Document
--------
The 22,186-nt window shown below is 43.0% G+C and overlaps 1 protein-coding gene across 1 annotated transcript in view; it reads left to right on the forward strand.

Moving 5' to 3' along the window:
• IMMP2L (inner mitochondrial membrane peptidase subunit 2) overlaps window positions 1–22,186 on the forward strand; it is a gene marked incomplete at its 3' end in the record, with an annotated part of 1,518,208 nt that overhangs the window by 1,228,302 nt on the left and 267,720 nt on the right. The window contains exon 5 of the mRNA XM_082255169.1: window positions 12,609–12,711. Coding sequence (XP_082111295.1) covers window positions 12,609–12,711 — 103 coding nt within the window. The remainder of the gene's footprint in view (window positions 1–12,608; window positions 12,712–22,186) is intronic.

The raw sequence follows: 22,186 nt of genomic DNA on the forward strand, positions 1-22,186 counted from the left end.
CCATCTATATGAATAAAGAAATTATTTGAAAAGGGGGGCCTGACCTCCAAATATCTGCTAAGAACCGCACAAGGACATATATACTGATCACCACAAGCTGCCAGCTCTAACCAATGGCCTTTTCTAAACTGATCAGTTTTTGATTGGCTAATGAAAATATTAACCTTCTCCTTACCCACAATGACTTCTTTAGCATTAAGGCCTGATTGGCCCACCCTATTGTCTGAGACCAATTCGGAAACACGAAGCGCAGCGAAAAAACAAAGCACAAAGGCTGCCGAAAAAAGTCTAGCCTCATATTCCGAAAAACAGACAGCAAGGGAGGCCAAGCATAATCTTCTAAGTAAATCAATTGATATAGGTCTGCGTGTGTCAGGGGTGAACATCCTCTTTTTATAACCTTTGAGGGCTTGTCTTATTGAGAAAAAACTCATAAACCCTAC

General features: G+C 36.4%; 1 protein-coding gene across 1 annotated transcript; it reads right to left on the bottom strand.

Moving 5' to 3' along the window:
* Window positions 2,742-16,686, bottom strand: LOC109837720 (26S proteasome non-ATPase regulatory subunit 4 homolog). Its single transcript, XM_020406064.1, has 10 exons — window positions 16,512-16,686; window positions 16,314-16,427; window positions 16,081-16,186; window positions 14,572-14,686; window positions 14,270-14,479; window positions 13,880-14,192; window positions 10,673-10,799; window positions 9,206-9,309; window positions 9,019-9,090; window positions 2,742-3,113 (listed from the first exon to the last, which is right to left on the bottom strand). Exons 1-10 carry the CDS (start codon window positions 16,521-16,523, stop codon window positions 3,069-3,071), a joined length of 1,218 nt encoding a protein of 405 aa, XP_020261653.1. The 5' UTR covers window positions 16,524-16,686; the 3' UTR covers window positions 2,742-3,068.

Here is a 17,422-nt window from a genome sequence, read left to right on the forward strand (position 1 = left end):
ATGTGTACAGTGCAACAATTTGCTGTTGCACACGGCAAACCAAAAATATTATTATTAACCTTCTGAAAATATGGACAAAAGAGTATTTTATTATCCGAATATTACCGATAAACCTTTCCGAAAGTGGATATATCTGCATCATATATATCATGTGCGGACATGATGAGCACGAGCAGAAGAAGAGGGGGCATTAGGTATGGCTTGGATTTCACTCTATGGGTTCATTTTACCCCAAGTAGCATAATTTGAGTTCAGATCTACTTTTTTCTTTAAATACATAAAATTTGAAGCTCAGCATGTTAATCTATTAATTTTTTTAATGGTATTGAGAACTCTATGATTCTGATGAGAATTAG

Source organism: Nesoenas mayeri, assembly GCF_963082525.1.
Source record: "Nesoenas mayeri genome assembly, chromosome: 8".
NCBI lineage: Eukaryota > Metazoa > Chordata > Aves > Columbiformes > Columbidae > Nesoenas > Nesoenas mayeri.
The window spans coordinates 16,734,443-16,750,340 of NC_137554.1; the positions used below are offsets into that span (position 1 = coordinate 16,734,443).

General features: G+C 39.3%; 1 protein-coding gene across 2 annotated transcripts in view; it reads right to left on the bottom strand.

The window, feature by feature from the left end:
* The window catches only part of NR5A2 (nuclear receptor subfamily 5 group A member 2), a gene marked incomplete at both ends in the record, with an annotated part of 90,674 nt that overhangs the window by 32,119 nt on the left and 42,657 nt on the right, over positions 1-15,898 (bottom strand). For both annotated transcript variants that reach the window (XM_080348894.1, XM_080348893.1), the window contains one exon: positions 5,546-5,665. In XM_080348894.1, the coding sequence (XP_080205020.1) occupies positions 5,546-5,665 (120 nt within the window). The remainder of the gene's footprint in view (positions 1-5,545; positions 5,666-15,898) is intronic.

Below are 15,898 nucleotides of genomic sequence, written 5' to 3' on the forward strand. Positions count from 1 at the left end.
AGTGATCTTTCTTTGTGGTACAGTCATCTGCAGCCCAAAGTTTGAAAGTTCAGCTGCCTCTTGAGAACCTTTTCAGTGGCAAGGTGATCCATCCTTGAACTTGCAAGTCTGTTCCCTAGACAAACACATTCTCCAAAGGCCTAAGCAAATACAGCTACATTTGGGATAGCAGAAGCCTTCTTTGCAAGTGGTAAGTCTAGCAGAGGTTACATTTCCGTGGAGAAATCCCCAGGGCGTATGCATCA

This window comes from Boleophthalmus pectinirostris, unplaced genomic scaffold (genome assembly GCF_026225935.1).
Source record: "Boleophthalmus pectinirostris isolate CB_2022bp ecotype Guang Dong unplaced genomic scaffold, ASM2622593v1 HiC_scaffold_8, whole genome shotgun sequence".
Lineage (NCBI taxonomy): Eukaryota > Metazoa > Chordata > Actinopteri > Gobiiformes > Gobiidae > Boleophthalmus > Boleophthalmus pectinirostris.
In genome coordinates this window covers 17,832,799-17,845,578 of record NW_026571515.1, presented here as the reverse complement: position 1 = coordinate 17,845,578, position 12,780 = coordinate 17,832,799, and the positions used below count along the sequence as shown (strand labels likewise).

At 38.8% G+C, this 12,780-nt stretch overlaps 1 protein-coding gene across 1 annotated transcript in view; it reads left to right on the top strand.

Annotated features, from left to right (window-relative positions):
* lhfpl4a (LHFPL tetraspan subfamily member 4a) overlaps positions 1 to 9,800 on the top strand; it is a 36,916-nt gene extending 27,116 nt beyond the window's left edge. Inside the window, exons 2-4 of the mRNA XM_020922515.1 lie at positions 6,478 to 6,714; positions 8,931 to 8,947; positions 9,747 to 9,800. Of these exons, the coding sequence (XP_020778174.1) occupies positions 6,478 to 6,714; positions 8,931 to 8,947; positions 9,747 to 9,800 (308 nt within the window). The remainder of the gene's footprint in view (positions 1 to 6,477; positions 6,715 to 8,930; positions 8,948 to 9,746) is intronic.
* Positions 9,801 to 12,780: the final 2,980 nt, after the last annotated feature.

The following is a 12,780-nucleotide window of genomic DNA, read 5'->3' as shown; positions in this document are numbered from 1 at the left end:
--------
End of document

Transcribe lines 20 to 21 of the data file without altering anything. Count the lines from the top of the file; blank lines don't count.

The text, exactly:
This window comes from Boleophthalmus pectinirostris, unplaced genomic scaffold (genome assembly GCF_026225935.1).
Source record: "Boleophthalmus pectinirostris isolate CB_2022bp ecotype Guang Dong unplaced genomic scaffold, ASM2622593v1 HiC_scaffold_8, whole genome shotgun sequence".